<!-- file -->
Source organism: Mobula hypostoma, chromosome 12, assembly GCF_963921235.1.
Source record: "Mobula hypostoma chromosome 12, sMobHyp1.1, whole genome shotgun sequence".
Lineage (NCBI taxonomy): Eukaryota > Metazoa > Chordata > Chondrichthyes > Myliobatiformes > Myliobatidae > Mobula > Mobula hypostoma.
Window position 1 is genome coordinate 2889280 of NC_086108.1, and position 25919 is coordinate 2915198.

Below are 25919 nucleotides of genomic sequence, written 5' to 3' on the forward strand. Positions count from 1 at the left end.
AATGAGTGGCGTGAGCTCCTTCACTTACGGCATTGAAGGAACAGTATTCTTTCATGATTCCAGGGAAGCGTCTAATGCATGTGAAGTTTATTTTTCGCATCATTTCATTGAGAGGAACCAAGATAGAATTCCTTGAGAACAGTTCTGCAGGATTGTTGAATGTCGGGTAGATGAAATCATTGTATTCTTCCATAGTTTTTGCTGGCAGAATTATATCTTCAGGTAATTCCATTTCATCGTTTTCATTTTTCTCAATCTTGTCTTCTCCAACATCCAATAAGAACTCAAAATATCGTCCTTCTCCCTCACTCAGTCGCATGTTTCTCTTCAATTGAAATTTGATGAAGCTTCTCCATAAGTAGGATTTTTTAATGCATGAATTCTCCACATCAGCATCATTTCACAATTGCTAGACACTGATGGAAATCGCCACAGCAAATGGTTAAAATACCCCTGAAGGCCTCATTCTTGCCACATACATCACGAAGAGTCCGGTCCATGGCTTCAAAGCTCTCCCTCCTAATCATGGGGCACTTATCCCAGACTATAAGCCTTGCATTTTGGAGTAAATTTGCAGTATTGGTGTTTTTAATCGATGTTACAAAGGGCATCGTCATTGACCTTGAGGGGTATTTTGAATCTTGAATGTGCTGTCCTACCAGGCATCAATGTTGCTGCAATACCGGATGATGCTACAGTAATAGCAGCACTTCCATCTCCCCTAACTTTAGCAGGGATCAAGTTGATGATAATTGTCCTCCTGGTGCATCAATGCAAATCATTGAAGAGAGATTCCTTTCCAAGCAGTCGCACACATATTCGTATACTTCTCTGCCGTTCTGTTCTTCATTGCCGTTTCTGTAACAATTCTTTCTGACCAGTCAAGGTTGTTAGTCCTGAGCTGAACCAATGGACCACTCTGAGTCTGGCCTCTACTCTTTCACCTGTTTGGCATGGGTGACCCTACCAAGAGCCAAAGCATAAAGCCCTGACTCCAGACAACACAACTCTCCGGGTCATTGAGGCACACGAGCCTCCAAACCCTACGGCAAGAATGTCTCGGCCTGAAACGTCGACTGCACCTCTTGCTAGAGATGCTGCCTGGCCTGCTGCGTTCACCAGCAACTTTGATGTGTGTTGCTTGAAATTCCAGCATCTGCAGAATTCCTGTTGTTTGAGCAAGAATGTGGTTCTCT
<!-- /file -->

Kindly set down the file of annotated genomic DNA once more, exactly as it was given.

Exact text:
Source organism: Mobula hypostoma, chromosome 12, assembly GCF_963921235.1.
Source record: "Mobula hypostoma chromosome 12, sMobHyp1.1, whole genome shotgun sequence".
Lineage (NCBI taxonomy): Eukaryota > Metazoa > Chordata > Chondrichthyes > Myliobatiformes > Myliobatidae > Mobula > Mobula hypostoma.
Window position 1 is genome coordinate 2889280 of NC_086108.1, and position 25919 is coordinate 2915198.

Below are 25919 nucleotides of genomic sequence, written 5' to 3' on the forward strand. Positions count from 1 at the left end.
AATGAGTGGCGTGAGCTCCTTCACTTACGGCATTGAAGGAACAGTATTCTTTCATGATTCCAGGGAAGCGTCTAATGCATGTGAAGTTTATTTTTCGCATCATTTCATTGAGAGGAACCAAGATAGAATTCCTTGAGAACAGTTCTGCAGGATTGTTGAATGTCGGGTAGATGAAATCATTGTATTCTTCCATAGTTTTTGCTGGCAGAATTATATCTTCAGGTAATTCCATTTCATCGTTTTCATTTTTCTCAATCTTGTCTTCTCCAACATCCAATAAGAACTCAAAATATCGTCCTTCTCCCTCACTCAGTCGCATGTTTCTCTTCAATTGAAATTTGATGAAGCTTCTCCATAAGTAGGATTTTTTAATGCATGAATTCTCCACATCAGCATCATTTCACAATTGCTAGACACTGATGGAAATCGCCACAGCAAATGGTTAAAATACCCCTGAAGGCCTCATTCTTGCCACATACATCACGAAGAGTCCGGTCCATGGCTTCAAAGCTCTCCCTCCTAATCATGGGGCACTTATCCCAGACTATAAGCCTTGCATTTTGGAGTAAATTTGCAGTATTGGTGTTTTTAATCGATGTTACAAAGGGCATCGTCATTGACCTTGAGGGGTATTTTGAATCTTGAATGTGCTGTCCTACCAGGCATCAATGTTGCTGCAATACCGGATGATGCTACAGTAATAGCAGCACTTCCATCTCCCCTAACTTTAGCAGGGATCAAGTTGATGATAATTGTCCTCCTGGTGCATCAATGCAAATCATTGAAGAGAGATTCCTTTCCAAGCAGTCGCACACATATTCGTATACTTCTCTGCCGTTCTGTTCTTCATTGCCGTTTCTGTAACAATTCTTTCTGACCAGTCAAGGTTGTTAGTCCTGAGCTGAACCAATGGACCACTCTGAGTCTGGCCTCTACTCTTTCACCTGTTTGGCATGGGTGACCCTACCAAGAGCCAAAGCATAAAGCCCTGACTCCAGACAACACAACTCTCCGGGTCATTGAGGCACACGAGCCTCCAAACCCTACGGCAAGAATGTCTCGGCCTGAAACGTCGACTGCACCTCTTGCTAGAGATGCTGCCTGGCCTGCTGCGTTCACCAGCAACTTTGATGTGTGTTGCTTGAAATTCCAGCATCTGCAGAATTCCTGTTGTTTGAGCAAGAATGTGGTTCTCT